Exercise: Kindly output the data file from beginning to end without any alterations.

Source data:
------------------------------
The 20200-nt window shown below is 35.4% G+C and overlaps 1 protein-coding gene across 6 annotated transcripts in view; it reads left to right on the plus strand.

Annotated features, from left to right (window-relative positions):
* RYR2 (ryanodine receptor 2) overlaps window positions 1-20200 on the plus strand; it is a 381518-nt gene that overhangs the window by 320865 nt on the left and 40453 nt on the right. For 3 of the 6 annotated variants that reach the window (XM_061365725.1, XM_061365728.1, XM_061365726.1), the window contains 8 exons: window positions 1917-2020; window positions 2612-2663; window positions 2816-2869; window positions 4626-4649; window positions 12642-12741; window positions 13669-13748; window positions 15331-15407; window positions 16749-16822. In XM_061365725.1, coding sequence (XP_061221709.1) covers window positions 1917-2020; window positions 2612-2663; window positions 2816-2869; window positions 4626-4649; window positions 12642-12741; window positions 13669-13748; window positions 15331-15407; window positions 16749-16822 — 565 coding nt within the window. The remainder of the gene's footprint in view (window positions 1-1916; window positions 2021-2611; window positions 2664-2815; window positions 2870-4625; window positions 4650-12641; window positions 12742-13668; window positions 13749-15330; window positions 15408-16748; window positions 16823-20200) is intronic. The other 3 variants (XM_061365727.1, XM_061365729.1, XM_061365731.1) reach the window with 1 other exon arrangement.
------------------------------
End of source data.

The 20200-nt window shown below is 35.4% G+C and overlaps 1 protein-coding gene across 6 annotated transcripts in view; it reads left to right on the plus strand.

Annotated features, from left to right (window-relative positions):
* RYR2 (ryanodine receptor 2) overlaps window positions 1-20200 on the plus strand; it is a 381518-nt gene that overhangs the window by 320865 nt on the left and 40453 nt on the right. For 3 of the 6 annotated variants that reach the window (XM_061365725.1, XM_061365728.1, XM_061365726.1), the window contains 8 exons: window positions 1917-2020; window positions 2612-2663; window positions 2816-2869; window positions 4626-4649; window positions 12642-12741; window positions 13669-13748; window positions 15331-15407; window positions 16749-16822. In XM_061365725.1, coding sequence (XP_061221709.1) covers window positions 1917-2020; window positions 2612-2663; window positions 2816-2869; window positions 4626-4649; window positions 12642-12741; window positions 13669-13748; window positions 15331-15407; window positions 16749-16822 — 565 coding nt within the window. The remainder of the gene's footprint in view (window positions 1-1916; window positions 2021-2611; window positions 2664-2815; window positions 2870-4625; window positions 4650-12641; window positions 12742-13668; window positions 13749-15330; window positions 15408-16748; window positions 16823-20200) is intronic. The other 3 variants (XM_061365727.1, XM_061365729.1, XM_061365731.1) reach the window with 1 other exon arrangement.